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Offline Win,odd Dhamnekar

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Valence bond theory
« on: May 12, 2023, 11:02:59 AM »
Draw a curve that describes the energy of a system with H and Cl atoms at varying distances. Then, find the minimum energy of this curve two ways.
(a) Use the bond energy found in Table of representative bond energies and bond length  to calculate the energy for one single HCl bond (Hint: How many bonds are in a mole?)
(b) Use the enthalpy of reaction and the bond energies for H2 and Cl2 to solve for the energy of one mole of HCl bonds [tex] H_2(g) + Cl_2 (g) \rightleftharpoons 2HCl(g)     \Delta H°_{rxn} =-184.7 kJ/mol[/tex]


The energy of a system with H and Cl atoms at varying distances can be represented by a curve that shows the potential energy of the system as a function of the distance between the two atoms. At very large distances, the potential energy is zero because there is no interaction between the atoms. As the atoms get closer together, they start to attract each other and the potential energy decreases. At some point, the potential energy reaches a minimum value, which corresponds to the most stable configuration of the system. This is the bond length of the H-Cl molecule. If the atoms get even closer together, they start to repel each other and the potential energy increases again.

(a) According to my sources, the bond energy for H-Cl is 431 kJ/mol. This means that it takes 431 kJ of energy to break one mole of H-Cl bonds. Since there are Avogadro's number (6.022 x 1023) of molecules in one mole, this means that it takes 431 kJ / (6.022 x 1023 )= 7.16 x 10-19 kJ to break a single H-Cl bond.

(b) The enthalpy of reaction for H2(g) + Cl2(g)  ::equil:: 2HCl (g) is given as -184.7 kJ/mol. This means that when one mole of H2 reacts with one mole of Cl2 to form two moles of HCl, 184.7 kJ of heat is released. We can use Hess's law and the bond energies for H2 and Cl2 to solve for the bond energy of HCl.

Let's say that the bond energy for H2 is D{H-H} and for Cl2 is D{Cl-Cl}. The bond energy for HCl can be represented as D{H-Cl}. The enthalpy change for breaking one mole of H2 bonds and one mole of Cl2 bonds can be written as D{H-H} + D{Cl- Cl}. The enthalpy change for forming two moles of HCl bonds can be written as -2D{H-Cl}. According to Hess's law, we can write an equation for the enthalpy change of reaction as:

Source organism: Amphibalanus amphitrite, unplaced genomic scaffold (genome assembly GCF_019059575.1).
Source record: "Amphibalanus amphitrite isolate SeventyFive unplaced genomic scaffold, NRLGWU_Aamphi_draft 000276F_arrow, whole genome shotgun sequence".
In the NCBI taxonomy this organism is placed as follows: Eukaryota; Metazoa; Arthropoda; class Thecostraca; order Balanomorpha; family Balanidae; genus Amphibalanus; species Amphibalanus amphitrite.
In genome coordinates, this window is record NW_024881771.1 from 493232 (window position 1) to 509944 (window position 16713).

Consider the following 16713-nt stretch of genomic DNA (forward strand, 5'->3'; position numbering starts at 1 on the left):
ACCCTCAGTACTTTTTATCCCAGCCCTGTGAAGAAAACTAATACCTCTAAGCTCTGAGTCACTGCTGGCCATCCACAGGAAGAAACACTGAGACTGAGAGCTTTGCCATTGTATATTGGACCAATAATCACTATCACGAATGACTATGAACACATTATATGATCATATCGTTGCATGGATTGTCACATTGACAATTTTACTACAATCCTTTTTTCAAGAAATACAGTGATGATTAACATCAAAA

[tex]\Delta H^°_{rxn} = (D_{H-H} + D_{Cl-Cl}) + (-2D_{H-Cl})[/tex]

Substituting the known values into this equation, we get:

[tex]-184.7 = (D_{H-H} + D_{Cl-Cl}) + (-2D_{H-Cl})[/tex]

Rearranging this equation and solving for D{H-Cl}, we get:

[tex]D_{H-Cl} = \frac{1}{2}(D_{H-H} + D_{Cl-Cl} - (-184.7))[/tex]

According to my sources,  the bond energy for H2 is 432 kJ/mol and for Cl2 is 243 kJ/mol. Substituting these values into our equation, we get:

[tex]D_{H-Cl} = \frac{1}{2}(432 + 243 - (-184.7)) = \frac{1}{2}(859.7) = 429.85 \text{ kJ/mol}[/tex]

So, using this method we find that the bond energy for HCl is approximately 429.85 kJ/mol.

How to draw a curve?

Is this answer correct?

« Last Edit: May 12, 2023, 12:17:23 PM by Win,odd Dhamnekar »
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Offline Borek

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Re: Valence bond theory
« Reply #1 on: May 12, 2023, 03:01:55 PM »
You have no data to draw the exact curve, all you can do is a qualitative drawing. Google Lennard-Jones potential.
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